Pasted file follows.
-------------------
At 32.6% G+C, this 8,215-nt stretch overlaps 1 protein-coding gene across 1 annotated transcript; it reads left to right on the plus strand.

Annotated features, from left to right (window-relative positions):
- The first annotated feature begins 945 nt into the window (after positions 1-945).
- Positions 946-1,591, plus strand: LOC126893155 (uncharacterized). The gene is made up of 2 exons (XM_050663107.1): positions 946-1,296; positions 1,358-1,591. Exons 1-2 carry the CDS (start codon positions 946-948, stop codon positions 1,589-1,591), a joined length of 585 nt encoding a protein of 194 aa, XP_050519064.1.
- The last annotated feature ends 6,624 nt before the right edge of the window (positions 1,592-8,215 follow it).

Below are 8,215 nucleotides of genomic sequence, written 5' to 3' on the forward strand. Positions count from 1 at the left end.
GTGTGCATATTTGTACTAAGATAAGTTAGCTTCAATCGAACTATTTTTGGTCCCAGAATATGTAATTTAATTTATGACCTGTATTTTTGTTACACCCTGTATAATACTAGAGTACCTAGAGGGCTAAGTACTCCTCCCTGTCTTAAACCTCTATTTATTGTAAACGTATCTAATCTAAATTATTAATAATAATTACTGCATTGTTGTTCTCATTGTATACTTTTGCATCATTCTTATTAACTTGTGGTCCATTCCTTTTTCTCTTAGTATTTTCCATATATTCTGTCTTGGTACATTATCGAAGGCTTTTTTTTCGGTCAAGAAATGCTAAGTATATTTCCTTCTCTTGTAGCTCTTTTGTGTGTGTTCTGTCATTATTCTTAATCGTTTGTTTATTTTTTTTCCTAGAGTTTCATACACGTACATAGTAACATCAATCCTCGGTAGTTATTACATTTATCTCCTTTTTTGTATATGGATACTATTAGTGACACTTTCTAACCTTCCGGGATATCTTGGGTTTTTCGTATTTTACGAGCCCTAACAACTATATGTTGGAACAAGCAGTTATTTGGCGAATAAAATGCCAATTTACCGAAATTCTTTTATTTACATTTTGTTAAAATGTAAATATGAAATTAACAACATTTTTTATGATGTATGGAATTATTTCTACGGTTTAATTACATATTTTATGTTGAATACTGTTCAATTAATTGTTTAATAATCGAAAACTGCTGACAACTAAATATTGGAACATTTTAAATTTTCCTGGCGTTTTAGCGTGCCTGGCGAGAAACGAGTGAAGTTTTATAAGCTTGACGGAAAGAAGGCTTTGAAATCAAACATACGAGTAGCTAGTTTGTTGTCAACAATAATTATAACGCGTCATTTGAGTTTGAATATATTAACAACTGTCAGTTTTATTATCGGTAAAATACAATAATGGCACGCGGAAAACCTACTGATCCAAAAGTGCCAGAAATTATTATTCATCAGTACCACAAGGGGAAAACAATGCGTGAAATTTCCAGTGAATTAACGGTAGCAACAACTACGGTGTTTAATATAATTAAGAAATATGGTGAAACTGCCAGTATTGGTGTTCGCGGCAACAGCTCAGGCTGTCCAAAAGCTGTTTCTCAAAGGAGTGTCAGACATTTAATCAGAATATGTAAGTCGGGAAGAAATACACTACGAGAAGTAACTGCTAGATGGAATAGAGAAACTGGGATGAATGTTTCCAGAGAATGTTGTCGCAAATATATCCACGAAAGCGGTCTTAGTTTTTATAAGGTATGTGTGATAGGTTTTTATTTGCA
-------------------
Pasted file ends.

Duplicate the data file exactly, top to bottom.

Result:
At 32.6% G+C, this 8,215-nt stretch overlaps 1 protein-coding gene across 1 annotated transcript; it reads left to right on the plus strand.

Annotated features, from left to right (window-relative positions):
- The first annotated feature begins 945 nt into the window (after positions 1-945).
- Positions 946-1,591, plus strand: LOC126893155 (uncharacterized). The gene is made up of 2 exons (XM_050663107.1): positions 946-1,296; positions 1,358-1,591. Exons 1-2 carry the CDS (start codon positions 946-948, stop codon positions 1,589-1,591), a joined length of 585 nt encoding a protein of 194 aa, XP_050519064.1.
- The last annotated feature ends 6,624 nt before the right edge of the window (positions 1,592-8,215 follow it).

Below are 8,215 nucleotides of genomic sequence, written 5' to 3' on the forward strand. Positions count from 1 at the left end.
GTGTGCATATTTGTACTAAGATAAGTTAGCTTCAATCGAACTATTTTTGGTCCCAGAATATGTAATTTAATTTATGACCTGTATTTTTGTTACACCCTGTATAATACTAGAGTACCTAGAGGGCTAAGTACTCCTCCCTGTCTTAAACCTCTATTTATTGTAAACGTATCTAATCTAAATTATTAATAATAATTACTGCATTGTTGTTCTCATTGTATACTTTTGCATCATTCTTATTAACTTGTGGTCCATTCCTTTTTCTCTTAGTATTTTCCATATATTCTGTCTTGGTACATTATCGAAGGCTTTTTTTTCGGTCAAGAAATGCTAAGTATATTTCCTTCTCTTGTAGCTCTTTTGTGTGTGTTCTGTCATTATTCTTAATCGTTTGTTTATTTTTTTTCCTAGAGTTTCATACACGTACATAGTAACATCAATCCTCGGTAGTTATTACATTTATCTCCTTTTTTGTATATGGATACTATTAGTGACACTTTCTAACCTTCCGGGATATCTTGGGTTTTTCGTATTTTACGAGCCCTAACAACTATATGTTGGAACAAGCAGTTATTTGGCGAATAAAATGCCAATTTACCGAAATTCTTTTATTTACATTTTGTTAAAATGTAAATATGAAATTAACAACATTTTTTATGATGTATGGAATTATTTCTACGGTTTAATTACATATTTTATGTTGAATACTGTTCAATTAATTGTTTAATAATCGAAAACTGCTGACAACTAAATATTGGAACATTTTAAATTTTCCTGGCGTTTTAGCGTGCCTGGCGAGAAACGAGTGAAGTTTTATAAGCTTGACGGAAAGAAGGCTTTGAAATCAAACATACGAGTAGCTAGTTTGTTGTCAACAATAATTATAACGCGTCATTTGAGTTTGAATATATTAACAACTGTCAGTTTTATTATCGGTAAAATACAATAATGGCACGCGGAAAACCTACTGATCCAAAAGTGCCAGAAATTATTATTCATCAGTACCACAAGGGGAAAACAATGCGTGAAATTTCCAGTGAATTAACGGTAGCAACAACTACGGTGTTTAATATAATTAAGAAATATGGTGAAACTGCCAGTATTGGTGTTCGCGGCAACAGCTCAGGCTGTCCAAAAGCTGTTTCTCAAAGGAGTGTCAGACATTTAATCAGAATATGTAAGTCGGGAAGAAATACACTACGAGAAGTAACTGCTAGATGGAATAGAGAAACTGGGATGAATGTTTCCAGAGAATGTTGTCGCAAATATATCCACGAAAGCGGTCTTAGTTTTTATAAGGTATGTGTGATAGGTTTTTATTTGCA